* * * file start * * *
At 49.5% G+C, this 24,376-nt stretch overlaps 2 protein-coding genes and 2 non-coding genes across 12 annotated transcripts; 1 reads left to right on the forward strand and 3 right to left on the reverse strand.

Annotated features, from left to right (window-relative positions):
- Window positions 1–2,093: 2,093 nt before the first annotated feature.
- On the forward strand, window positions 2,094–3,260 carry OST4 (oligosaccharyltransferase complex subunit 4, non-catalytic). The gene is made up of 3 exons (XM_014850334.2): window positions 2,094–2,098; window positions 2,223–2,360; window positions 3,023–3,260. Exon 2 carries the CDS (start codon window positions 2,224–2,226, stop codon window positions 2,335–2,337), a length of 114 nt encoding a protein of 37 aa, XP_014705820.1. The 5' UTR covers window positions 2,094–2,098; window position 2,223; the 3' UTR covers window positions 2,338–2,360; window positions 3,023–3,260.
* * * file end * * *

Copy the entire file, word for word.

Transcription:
At 49.5% G+C, this 24,376-nt stretch overlaps 2 protein-coding genes and 2 non-coding genes across 12 annotated transcripts; 1 reads left to right on the forward strand and 3 right to left on the reverse strand.

Annotated features, from left to right (window-relative positions):
- Window positions 1–2,093: 2,093 nt before the first annotated feature.
- On the forward strand, window positions 2,094–3,260 carry OST4 (oligosaccharyltransferase complex subunit 4, non-catalytic). The gene is made up of 3 exons (XM_014850334.2): window positions 2,094–2,098; window positions 2,223–2,360; window positions 3,023–3,260. Exon 2 carries the CDS (start codon window positions 2,224–2,226, stop codon window positions 2,335–2,337), a length of 114 nt encoding a protein of 37 aa, XP_014705820.1. The 5' UTR covers window positions 2,094–2,098; window position 2,223; the 3' UTR covers window positions 2,338–2,360; window positions 3,023–3,260.